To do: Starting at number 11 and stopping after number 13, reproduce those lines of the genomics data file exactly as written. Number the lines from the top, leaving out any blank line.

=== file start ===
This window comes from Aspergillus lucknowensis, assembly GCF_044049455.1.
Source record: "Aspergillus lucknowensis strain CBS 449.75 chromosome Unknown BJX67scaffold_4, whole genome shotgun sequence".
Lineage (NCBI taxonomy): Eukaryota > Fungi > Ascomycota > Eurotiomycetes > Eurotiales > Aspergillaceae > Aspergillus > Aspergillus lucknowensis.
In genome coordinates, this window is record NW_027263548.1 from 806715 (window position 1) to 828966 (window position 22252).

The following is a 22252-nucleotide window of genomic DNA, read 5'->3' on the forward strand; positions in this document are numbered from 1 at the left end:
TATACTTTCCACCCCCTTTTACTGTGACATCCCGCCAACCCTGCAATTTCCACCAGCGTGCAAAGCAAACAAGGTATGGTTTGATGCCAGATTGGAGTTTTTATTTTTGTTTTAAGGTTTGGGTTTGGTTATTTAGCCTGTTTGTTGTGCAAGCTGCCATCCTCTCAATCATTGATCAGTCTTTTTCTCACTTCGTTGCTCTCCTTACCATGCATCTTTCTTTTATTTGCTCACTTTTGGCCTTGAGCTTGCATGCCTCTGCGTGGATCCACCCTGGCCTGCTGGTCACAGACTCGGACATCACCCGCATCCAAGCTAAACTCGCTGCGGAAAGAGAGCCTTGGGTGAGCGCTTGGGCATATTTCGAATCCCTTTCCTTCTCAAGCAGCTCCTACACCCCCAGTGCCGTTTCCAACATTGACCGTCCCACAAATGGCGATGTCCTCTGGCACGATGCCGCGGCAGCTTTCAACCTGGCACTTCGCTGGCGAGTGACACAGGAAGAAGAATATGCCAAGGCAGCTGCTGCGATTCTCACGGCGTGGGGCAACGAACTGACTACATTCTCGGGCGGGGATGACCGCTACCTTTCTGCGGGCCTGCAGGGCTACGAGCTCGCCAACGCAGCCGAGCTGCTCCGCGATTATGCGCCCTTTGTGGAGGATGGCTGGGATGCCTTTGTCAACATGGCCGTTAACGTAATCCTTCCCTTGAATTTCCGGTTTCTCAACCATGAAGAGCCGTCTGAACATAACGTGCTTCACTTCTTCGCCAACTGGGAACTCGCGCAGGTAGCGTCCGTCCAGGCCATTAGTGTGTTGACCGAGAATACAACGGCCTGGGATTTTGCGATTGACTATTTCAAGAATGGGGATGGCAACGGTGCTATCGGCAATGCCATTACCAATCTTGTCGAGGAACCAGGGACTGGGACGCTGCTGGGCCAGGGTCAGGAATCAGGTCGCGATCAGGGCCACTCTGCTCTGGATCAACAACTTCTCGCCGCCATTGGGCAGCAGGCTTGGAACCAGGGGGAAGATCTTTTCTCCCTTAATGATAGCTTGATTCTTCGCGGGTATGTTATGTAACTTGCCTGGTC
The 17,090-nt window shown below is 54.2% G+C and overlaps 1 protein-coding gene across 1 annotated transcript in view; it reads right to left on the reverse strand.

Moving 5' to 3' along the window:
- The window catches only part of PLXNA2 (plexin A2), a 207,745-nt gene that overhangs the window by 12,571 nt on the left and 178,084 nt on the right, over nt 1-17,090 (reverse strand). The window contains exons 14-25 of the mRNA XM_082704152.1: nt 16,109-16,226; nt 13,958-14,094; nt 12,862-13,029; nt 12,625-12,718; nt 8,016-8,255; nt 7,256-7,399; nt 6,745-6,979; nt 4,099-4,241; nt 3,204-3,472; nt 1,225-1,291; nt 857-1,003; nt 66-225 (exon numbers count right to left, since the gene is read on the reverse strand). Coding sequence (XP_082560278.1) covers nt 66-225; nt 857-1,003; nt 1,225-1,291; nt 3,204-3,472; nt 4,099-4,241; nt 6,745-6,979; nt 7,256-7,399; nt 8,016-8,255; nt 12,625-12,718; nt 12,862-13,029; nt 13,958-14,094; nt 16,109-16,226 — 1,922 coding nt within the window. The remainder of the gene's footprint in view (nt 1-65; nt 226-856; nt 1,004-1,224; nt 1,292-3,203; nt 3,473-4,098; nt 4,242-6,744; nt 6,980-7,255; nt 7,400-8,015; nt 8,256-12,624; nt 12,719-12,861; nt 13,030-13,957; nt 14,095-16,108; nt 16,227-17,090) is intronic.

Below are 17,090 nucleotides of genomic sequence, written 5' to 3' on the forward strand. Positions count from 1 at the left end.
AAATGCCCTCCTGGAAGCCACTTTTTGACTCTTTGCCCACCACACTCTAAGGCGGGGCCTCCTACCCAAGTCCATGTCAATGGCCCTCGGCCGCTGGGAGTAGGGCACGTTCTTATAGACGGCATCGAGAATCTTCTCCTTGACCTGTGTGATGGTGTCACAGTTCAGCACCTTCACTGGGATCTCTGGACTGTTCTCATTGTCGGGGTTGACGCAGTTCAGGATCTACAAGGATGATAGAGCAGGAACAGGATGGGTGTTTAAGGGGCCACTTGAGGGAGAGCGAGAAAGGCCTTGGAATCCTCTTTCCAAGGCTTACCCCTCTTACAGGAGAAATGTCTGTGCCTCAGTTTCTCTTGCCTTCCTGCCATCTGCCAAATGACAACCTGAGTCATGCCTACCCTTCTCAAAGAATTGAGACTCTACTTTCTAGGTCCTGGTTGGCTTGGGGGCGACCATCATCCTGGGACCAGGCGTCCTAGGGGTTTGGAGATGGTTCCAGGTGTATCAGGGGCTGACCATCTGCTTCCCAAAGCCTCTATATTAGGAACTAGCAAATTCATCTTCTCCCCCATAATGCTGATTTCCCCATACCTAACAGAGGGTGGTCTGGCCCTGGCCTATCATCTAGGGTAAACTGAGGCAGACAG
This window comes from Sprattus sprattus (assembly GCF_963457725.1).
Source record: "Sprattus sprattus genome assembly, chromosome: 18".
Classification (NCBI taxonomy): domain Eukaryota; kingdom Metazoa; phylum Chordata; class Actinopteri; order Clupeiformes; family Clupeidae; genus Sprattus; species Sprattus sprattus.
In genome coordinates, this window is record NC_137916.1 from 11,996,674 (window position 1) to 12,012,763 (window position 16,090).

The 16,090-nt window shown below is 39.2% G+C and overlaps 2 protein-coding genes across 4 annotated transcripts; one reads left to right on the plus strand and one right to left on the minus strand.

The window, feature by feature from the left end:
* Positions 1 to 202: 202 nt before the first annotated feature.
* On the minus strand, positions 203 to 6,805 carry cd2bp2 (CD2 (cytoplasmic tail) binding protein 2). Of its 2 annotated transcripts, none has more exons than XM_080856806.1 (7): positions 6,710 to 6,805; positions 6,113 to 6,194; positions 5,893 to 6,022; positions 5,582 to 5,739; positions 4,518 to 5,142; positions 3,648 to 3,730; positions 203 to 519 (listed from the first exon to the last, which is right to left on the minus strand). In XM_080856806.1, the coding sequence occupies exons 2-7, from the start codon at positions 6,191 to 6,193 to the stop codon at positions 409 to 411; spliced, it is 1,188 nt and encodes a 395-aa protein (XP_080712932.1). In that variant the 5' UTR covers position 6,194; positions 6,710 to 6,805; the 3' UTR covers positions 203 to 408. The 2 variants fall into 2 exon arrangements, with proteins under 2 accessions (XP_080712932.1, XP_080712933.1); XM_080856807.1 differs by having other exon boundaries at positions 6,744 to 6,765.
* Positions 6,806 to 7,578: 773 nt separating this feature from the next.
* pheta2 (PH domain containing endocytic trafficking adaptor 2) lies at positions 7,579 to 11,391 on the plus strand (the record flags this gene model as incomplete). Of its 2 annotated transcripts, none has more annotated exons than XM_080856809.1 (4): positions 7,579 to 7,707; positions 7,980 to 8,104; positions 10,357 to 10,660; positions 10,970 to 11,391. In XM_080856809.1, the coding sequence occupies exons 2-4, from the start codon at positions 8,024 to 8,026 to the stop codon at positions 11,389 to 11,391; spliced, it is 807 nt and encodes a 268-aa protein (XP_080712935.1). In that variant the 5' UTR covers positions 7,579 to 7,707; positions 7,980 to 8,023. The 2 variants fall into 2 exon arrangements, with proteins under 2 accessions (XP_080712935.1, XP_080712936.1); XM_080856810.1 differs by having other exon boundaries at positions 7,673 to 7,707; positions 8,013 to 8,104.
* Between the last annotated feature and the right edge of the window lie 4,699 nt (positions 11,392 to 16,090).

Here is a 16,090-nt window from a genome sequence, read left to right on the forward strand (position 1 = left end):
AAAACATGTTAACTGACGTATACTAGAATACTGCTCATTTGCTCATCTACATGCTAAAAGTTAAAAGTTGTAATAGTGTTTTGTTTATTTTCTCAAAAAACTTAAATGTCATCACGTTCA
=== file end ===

AAATGCCCTCCTGGAAGCCACTTTTTGACTCTTTGCCCACCACACTCTAAGGCGGGGCCTCCTACCCAAGTCCATGTCAATGGCCCTCGGCCGCTGGGAGTAGGGCACGTTCTTATAGACGGCATCGAGAATCTTCTCCTTGACCTGTGTGATGGTGTCACAGTTCAGCACCTTCACTGGGATCTCTGGACTGTTCTCATTGTCGGGGTTGACGCAGTTCAGGATCTACAAGGATGATAGAGCAGGAACAGGATGGGTGTTTAAGGGGCCACTTGAGGGAGAGCGAGAAAGGCCTTGGAATCCTCTTTCCAAGGCTTACCCCTCTTACAGGAGAAATGTCTGTGCCTCAGTTTCTCTTGCCTTCCTGCCATCTGCCAAATGACAACCTGAGTCATGCCTACCCTTCTCAAAGAATTGAGACTCTACTTTCTAGGTCCTGGTTGGCTTGGGGGCGACCATCATCCTGGGACCAGGCGTCCTAGGGGTTTGGAGATGGTTCCAGGTGTATCAGGGGCTGACCATCTGCTTCCCAAAGCCTCTATATTAGGAACTAGCAAATTCATCTTCTCCCCCATAATGCTGATTTCCCCATACCTAACAGAGGGTGGTCTGGCCCTGGCCTATCATCTAGGGTAAACTGAGGCAGACAG
This window comes from Sprattus sprattus (assembly GCF_963457725.1).
Source record: "Sprattus sprattus genome assembly, chromosome: 18".